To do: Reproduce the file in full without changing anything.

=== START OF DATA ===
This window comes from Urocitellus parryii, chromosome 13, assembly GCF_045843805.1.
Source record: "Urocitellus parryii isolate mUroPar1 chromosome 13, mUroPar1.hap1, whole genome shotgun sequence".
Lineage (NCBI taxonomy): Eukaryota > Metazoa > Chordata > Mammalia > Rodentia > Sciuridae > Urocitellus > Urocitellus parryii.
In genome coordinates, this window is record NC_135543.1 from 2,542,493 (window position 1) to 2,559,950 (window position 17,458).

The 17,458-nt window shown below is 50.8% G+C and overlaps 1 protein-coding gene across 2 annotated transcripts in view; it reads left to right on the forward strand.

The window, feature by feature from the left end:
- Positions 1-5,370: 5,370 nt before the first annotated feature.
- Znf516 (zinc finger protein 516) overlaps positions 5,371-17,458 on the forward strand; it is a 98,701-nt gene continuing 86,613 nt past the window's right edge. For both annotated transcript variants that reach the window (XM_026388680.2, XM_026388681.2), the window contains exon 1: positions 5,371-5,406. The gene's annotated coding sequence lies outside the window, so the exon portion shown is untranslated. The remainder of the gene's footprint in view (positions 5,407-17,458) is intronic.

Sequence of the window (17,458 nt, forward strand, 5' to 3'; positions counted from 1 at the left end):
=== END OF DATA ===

This window comes from Urocitellus parryii, chromosome 13, assembly GCF_045843805.1.
Source record: "Urocitellus parryii isolate mUroPar1 chromosome 13, mUroPar1.hap1, whole genome shotgun sequence".
Lineage (NCBI taxonomy): Eukaryota > Metazoa > Chordata > Mammalia > Rodentia > Sciuridae > Urocitellus > Urocitellus parryii.
In genome coordinates, this window is record NC_135543.1 from 2,542,493 (window position 1) to 2,559,950 (window position 17,458).

The 17,458-nt window shown below is 50.8% G+C and overlaps 1 protein-coding gene across 2 annotated transcripts in view; it reads left to right on the forward strand.

The window, feature by feature from the left end:
- Positions 1-5,370: 5,370 nt before the first annotated feature.
- Znf516 (zinc finger protein 516) overlaps positions 5,371-17,458 on the forward strand; it is a 98,701-nt gene continuing 86,613 nt past the window's right edge. For both annotated transcript variants that reach the window (XM_026388680.2, XM_026388681.2), the window contains exon 1: positions 5,371-5,406. The gene's annotated coding sequence lies outside the window, so the exon portion shown is untranslated. The remainder of the gene's footprint in view (positions 5,407-17,458) is intronic.

Sequence of the window (17,458 nt, forward strand, 5' to 3'; positions counted from 1 at the left end):